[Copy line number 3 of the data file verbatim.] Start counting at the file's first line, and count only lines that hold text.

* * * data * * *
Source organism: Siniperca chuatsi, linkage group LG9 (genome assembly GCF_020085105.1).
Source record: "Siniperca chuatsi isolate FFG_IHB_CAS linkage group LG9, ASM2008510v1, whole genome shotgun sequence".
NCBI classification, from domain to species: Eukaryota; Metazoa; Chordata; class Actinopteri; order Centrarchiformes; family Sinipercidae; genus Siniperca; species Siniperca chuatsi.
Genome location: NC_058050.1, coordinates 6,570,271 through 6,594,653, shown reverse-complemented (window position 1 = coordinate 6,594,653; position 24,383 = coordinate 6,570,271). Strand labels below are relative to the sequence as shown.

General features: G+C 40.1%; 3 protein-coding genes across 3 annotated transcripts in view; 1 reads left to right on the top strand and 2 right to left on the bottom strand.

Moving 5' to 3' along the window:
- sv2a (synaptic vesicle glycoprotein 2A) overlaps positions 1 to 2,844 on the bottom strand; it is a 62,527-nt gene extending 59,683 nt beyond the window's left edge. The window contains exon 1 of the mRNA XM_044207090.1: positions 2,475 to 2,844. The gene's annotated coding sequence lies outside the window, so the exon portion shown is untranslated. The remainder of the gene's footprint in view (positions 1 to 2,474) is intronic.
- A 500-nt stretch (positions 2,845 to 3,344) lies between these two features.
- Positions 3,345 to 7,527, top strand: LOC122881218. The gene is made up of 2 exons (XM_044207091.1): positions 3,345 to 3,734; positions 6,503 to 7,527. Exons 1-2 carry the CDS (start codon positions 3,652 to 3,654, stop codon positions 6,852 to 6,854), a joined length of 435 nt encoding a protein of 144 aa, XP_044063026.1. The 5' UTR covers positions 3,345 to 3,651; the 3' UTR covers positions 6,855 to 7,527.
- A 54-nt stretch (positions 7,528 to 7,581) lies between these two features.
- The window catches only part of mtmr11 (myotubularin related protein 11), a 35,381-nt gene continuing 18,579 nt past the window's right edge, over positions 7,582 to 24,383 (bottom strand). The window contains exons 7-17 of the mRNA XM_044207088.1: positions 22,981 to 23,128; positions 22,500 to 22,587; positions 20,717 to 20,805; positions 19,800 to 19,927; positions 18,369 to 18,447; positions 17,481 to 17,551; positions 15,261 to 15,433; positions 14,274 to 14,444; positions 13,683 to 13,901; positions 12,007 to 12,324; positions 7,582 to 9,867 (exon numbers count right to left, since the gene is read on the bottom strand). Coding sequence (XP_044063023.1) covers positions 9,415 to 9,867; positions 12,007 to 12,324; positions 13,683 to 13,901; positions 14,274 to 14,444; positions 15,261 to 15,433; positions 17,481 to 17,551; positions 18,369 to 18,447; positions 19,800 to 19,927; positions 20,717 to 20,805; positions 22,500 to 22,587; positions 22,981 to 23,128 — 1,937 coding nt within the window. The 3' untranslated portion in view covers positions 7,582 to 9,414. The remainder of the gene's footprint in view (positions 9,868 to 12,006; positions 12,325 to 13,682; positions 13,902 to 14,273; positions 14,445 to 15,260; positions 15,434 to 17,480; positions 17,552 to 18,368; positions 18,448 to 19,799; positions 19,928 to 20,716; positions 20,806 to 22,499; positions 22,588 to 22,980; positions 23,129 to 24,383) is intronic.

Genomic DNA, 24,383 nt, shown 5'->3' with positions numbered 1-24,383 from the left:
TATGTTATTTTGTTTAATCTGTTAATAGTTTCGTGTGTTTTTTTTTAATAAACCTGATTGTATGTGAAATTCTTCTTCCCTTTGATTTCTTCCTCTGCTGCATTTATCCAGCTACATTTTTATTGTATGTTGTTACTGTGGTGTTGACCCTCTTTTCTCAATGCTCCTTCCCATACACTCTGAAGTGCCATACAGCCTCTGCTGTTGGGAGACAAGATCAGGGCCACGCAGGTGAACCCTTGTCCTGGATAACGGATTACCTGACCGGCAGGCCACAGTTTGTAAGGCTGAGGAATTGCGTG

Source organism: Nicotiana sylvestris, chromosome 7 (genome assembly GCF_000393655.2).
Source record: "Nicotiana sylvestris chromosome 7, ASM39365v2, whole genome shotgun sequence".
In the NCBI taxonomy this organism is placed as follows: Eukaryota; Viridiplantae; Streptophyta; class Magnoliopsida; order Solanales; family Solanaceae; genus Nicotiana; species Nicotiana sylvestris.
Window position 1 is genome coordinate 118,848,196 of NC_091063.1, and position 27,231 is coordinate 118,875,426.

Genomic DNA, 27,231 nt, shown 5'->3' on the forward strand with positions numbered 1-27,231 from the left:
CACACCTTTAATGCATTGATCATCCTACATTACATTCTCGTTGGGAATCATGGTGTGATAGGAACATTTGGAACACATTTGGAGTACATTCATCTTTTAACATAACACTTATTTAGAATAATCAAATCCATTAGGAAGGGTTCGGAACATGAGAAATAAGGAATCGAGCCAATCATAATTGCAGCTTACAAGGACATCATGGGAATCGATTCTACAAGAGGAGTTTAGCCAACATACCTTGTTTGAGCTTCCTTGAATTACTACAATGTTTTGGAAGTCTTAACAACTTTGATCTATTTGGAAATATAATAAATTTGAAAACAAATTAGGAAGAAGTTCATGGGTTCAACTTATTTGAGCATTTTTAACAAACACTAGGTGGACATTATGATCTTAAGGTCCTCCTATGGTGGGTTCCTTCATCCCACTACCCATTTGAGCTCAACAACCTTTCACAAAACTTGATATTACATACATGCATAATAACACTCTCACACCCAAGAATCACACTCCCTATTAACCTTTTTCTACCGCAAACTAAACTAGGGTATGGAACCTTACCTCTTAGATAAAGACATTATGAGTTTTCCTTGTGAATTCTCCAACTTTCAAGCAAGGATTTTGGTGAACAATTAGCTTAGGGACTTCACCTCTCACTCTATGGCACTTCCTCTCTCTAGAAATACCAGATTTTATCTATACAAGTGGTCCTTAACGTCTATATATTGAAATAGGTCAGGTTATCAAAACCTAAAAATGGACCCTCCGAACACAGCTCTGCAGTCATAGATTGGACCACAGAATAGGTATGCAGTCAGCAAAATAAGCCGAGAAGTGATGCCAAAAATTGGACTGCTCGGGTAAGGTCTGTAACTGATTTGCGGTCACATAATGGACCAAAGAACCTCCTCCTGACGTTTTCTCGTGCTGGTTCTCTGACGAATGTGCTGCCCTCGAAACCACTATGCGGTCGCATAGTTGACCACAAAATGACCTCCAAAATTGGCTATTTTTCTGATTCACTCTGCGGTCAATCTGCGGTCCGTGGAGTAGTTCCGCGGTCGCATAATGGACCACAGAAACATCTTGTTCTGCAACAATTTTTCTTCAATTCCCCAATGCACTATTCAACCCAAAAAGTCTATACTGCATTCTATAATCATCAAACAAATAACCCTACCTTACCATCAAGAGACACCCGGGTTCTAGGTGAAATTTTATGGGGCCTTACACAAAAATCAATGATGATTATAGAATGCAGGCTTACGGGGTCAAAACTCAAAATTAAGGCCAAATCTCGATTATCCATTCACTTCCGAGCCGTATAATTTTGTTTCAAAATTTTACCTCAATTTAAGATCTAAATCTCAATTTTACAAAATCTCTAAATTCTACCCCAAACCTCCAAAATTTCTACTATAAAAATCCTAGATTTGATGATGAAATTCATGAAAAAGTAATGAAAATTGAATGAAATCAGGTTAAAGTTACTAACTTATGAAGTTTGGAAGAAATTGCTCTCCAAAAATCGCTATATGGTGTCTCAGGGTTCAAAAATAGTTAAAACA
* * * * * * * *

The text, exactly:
NCBI classification, from domain to species: Eukaryota; Metazoa; Chordata; class Actinopteri; order Centrarchiformes; family Sinipercidae; genus Siniperca; species Siniperca chuatsi.